Irish holidaymakers continuing journeys despite warnings of prison
Posted on 16th February 2021 at 20:52
Garda approach involves ordering people to comply with directions at airports
Gardaí have started warning Irish holidaymakers they face prison and a criminal record if they continue with their international trip.
However, some travellers are choosing to ignore this advice and continue with their holiday, sources say. Gardaí are waiting for several families to return from foreign holidays before issuing court summons.
Until very recently the Garda approach has been to issue fixed-charge notices, similar to speeding fines, to people travelling to airports or ports for non-essential journeys in breach of Covid-19 restrictions. These fines were originally €100 but were later increased to €500. There are plans to raise them again to €2,000.
However, gardaí continued to encounter some travellers who were not discouraged by the fine and were willing to treat it as part of the cost of going on a foreign holiday.
In response, gardaí have started formally directing people in breach of the travel regulation to comply with the law.
Section 31(a) (7) Health Act 1947 gives gardaí the power to direct a person to comply with a penal provision. Failure to comply is a further criminal offence which can be prosecuted in the district court.
The offence is punishable by up to one month in prison and a €1,000 fine on conviction. Offenders will also have a criminal record afterwards.
Under the current approach, travellers at the airport are first being fined before being directed not to continue their journey. If they still insist on continuing their journey, they are warned they are committing a further criminal offence and may face another fine, a prison term and a criminal record.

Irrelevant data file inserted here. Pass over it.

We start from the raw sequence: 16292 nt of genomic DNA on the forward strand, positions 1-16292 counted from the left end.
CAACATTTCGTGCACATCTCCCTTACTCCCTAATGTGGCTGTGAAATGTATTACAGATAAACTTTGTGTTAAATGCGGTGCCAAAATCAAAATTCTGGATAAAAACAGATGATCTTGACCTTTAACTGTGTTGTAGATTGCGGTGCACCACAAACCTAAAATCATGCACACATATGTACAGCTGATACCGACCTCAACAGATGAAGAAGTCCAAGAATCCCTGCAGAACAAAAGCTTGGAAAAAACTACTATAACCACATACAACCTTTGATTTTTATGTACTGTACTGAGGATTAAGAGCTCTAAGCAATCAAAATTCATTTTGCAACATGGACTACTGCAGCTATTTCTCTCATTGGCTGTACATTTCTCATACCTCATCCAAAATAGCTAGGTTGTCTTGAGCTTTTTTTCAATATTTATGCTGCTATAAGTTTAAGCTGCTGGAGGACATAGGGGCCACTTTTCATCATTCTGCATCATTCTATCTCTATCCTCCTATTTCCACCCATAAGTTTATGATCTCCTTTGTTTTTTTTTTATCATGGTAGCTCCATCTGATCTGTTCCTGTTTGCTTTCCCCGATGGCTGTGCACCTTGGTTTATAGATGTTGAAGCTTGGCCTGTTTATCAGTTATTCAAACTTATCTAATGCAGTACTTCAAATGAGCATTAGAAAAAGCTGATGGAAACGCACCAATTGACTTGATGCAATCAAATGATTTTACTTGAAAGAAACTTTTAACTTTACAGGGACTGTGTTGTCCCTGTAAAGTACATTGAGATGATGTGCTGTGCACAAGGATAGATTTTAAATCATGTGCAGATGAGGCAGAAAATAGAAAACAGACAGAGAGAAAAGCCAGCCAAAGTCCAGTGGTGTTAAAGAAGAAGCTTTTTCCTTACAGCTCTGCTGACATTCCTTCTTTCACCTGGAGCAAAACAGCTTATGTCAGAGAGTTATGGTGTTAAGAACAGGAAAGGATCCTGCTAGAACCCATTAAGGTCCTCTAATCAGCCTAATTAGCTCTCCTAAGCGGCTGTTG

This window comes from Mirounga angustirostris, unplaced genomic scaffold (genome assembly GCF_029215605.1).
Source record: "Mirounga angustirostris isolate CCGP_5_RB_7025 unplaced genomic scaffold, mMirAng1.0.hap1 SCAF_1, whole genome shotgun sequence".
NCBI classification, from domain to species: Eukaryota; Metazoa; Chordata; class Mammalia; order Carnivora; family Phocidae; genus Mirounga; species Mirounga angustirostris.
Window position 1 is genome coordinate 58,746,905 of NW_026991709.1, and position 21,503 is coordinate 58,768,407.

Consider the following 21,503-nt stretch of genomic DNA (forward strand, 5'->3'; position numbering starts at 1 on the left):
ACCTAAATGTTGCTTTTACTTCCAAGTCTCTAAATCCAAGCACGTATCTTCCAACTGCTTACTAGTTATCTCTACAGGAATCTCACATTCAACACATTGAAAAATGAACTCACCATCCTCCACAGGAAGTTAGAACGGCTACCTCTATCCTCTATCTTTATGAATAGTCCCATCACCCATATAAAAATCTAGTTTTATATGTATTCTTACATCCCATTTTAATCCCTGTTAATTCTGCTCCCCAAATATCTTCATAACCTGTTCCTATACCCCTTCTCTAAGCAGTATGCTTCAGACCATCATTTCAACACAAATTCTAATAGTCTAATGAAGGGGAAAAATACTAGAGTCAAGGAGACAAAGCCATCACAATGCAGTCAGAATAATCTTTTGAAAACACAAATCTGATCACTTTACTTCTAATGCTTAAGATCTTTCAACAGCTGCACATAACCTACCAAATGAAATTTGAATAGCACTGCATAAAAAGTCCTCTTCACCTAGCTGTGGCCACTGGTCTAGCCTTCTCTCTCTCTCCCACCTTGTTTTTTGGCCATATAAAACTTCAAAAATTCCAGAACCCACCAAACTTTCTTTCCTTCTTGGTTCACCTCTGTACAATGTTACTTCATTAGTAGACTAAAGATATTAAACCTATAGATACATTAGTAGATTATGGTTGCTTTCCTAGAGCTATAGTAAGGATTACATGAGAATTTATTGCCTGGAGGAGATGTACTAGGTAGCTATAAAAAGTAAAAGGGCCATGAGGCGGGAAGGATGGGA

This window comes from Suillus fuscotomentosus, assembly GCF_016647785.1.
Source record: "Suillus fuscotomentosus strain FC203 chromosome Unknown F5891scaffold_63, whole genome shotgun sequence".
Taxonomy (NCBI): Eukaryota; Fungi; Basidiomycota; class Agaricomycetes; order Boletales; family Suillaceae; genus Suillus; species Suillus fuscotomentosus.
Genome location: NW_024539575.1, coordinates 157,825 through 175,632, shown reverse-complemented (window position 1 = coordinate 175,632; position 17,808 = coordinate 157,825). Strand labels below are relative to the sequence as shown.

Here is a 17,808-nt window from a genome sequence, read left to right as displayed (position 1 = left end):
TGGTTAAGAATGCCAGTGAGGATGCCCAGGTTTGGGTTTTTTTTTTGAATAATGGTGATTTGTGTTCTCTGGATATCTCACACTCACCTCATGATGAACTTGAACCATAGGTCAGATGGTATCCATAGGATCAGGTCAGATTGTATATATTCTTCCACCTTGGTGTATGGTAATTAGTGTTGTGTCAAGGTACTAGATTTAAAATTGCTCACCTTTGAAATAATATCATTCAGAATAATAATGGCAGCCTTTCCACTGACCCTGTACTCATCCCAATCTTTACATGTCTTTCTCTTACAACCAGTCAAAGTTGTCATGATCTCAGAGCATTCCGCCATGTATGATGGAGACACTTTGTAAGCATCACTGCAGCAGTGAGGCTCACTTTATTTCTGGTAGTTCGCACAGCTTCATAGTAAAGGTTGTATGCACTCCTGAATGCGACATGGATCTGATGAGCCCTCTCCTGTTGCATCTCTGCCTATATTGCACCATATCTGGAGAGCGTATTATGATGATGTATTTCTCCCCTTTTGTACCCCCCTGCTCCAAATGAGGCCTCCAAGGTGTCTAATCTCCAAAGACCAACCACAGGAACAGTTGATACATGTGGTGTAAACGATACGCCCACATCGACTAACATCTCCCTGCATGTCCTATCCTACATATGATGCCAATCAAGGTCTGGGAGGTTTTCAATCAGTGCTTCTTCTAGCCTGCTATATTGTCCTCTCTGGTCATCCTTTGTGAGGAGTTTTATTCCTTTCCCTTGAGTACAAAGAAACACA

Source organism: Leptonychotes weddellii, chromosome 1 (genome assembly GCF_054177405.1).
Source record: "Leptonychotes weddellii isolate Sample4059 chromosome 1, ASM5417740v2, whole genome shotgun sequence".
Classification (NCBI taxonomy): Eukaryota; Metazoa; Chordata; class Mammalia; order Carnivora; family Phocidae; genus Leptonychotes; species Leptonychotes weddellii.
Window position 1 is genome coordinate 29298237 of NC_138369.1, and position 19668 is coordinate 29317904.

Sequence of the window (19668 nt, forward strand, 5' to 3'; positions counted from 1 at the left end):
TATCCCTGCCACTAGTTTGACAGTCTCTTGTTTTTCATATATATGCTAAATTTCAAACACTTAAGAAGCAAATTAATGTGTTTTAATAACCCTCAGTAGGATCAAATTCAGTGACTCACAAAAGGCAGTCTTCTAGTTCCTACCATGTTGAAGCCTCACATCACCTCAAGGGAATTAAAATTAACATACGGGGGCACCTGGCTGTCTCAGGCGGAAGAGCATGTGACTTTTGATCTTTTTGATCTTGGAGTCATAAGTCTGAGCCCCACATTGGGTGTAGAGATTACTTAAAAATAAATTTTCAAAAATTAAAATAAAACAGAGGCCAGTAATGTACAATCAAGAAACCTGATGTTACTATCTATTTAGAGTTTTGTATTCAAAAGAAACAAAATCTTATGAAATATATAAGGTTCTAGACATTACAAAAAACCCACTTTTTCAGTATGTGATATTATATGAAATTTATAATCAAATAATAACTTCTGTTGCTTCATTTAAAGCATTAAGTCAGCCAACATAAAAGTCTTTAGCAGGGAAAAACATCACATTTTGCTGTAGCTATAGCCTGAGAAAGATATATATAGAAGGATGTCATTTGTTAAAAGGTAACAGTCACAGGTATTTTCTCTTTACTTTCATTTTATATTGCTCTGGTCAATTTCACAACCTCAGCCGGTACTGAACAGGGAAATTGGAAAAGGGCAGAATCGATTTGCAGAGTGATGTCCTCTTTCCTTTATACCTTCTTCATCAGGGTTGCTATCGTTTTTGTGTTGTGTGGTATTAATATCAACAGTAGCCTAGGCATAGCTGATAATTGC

Sources say this warning, combined with the €500 fine, is sufficient to turn most travellers around but that a small number are still continuing with their journey despite the possibility of a prison sentence on their return.
Court summonses are being prepared for a number of Irish people who have insisted on continuing their journey after being directed not to, gardaí say.
Asked why they cannot be arrested at the departure gate, a senior garda responded that arrest is for the purposes of prosecution. “It is not a form of punishment and will only be used in the most exceptional cases.”
In response to queries, a Garda spokeswoman said: “Where a person is determined to be in breach of the Penal Regulation 4(A)(1) they can be fined, currently €500 FPN, in respect of the travel to the airport without a reasonable excuse.
“Further, where a member of An Garda Síochána determines a person is in breach of this regulation, they may in accordance with section 31(a)(7) Health Act 1947 ‘direct a person to take such steps as the members consider necessary to comply with the provision’. Failure to comply with this direction is a further offence.”
Health officials believe foreign travel accounts for a tiny portion of the current Covid-19 caseload and that the biggest risk factor comes from domestic breaches of health guidelines. However, there is increasing concern that foreign travel may speed up the spread of Covid-19 variants in Ireland, including the South African variant which has been shown to have increased resistance to some vaccines.
As of last Friday, gardaí had issued almost 5,000 fines for non-essential travel, including 132 fines for non-essential travel to ports and airports.
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